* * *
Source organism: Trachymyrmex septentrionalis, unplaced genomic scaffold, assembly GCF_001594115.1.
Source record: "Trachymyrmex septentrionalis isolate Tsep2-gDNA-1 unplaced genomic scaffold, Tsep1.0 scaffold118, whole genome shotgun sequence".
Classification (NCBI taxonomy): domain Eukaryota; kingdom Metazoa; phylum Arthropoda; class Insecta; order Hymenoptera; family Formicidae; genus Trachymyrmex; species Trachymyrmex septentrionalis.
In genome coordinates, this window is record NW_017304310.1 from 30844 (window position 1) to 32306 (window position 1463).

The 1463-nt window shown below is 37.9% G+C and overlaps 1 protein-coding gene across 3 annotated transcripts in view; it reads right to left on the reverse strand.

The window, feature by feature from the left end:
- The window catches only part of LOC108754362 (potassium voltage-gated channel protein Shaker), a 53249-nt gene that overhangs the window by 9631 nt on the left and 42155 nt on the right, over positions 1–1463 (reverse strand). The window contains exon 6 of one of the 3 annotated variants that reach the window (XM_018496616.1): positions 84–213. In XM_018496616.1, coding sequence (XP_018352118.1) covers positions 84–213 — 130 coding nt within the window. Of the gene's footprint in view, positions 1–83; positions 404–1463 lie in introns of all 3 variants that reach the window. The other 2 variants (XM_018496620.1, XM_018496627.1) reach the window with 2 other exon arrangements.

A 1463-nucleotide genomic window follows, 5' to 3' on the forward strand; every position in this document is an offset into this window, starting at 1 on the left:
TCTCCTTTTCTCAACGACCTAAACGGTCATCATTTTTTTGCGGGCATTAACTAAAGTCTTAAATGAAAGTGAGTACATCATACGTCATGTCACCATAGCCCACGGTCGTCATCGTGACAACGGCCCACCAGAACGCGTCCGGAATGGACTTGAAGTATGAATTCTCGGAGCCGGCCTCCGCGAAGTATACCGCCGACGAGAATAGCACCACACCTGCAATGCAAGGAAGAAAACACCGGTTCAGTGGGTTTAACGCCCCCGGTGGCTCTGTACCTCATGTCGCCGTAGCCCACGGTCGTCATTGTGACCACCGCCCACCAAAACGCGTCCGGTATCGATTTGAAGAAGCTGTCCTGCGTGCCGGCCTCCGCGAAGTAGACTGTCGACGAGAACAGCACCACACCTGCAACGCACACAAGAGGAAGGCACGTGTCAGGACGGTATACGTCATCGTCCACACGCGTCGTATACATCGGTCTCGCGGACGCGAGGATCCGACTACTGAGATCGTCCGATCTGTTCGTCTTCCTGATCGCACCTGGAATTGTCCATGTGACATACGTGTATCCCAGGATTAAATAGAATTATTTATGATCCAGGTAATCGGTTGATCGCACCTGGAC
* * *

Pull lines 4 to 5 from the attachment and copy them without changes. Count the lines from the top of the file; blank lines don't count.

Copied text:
In genome coordinates, this window is record NW_017304310.1 from 30844 (window position 1) to 32306 (window position 1463).

The 1463-nt window shown below is 37.9% G+C and overlaps 1 protein-coding gene across 3 annotated transcripts in view; it reads right to left on the reverse strand.